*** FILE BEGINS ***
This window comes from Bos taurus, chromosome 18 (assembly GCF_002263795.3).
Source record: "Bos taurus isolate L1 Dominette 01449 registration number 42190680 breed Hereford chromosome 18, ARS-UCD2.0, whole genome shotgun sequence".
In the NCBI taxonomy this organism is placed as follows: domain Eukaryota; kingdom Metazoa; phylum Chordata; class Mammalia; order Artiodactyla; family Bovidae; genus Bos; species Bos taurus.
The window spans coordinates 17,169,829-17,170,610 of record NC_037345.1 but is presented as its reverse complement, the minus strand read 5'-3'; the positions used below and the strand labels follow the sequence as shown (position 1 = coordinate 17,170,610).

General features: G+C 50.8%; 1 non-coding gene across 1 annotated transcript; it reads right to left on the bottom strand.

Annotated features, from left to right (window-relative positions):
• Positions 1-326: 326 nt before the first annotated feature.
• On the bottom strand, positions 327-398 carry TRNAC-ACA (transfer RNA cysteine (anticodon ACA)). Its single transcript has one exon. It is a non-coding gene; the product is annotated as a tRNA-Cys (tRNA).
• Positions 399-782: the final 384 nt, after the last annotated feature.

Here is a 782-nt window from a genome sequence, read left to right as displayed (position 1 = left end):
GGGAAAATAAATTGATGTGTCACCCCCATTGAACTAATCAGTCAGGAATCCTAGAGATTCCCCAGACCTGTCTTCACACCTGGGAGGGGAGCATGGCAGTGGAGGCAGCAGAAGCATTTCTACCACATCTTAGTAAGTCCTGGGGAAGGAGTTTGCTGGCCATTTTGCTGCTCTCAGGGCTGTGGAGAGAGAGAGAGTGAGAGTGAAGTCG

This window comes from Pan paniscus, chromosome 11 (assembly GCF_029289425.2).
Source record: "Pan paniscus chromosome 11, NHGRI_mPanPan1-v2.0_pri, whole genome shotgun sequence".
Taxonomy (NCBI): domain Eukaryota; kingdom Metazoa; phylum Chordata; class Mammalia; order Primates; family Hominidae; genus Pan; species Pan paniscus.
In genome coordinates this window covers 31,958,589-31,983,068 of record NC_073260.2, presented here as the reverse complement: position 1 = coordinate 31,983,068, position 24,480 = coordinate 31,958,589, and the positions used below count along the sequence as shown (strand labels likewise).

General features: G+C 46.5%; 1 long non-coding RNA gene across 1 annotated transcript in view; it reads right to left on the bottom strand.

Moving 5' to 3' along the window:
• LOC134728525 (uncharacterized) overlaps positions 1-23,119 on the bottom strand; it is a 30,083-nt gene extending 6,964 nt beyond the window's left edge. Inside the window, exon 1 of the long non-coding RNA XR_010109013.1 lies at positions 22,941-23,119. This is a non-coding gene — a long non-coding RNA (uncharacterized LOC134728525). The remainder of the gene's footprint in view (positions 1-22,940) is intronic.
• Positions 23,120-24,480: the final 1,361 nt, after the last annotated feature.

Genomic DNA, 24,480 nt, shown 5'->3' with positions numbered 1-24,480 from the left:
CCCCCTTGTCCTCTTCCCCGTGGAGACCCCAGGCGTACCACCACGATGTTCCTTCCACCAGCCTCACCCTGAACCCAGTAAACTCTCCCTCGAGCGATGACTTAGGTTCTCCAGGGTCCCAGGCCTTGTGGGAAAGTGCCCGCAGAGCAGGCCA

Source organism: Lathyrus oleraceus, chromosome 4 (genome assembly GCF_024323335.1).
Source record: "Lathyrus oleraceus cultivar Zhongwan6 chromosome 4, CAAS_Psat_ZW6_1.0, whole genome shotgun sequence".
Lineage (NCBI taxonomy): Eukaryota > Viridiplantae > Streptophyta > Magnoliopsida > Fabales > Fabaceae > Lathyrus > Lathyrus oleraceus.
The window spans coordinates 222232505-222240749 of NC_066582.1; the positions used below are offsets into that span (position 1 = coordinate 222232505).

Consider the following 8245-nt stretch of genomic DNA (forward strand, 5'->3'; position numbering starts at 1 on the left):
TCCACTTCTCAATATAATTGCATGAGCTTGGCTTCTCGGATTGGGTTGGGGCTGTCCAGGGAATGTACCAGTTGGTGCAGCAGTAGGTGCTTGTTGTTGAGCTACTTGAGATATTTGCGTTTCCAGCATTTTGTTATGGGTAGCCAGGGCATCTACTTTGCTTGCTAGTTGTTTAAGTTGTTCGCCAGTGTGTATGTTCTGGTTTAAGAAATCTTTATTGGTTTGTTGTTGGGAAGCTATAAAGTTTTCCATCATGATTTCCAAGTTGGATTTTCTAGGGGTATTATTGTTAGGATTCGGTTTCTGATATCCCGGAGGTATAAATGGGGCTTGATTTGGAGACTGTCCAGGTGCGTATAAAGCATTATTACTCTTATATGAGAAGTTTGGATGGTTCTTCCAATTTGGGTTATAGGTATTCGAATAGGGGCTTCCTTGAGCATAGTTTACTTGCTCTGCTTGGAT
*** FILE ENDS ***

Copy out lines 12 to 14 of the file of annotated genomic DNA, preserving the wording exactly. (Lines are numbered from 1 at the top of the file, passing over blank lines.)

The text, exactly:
This window comes from Pan paniscus, chromosome 11 (assembly GCF_029289425.2).
Source record: "Pan paniscus chromosome 11, NHGRI_mPanPan1-v2.0_pri, whole genome shotgun sequence".
Taxonomy (NCBI): domain Eukaryota; kingdom Metazoa; phylum Chordata; class Mammalia; order Primates; family Hominidae; genus Pan; species Pan paniscus.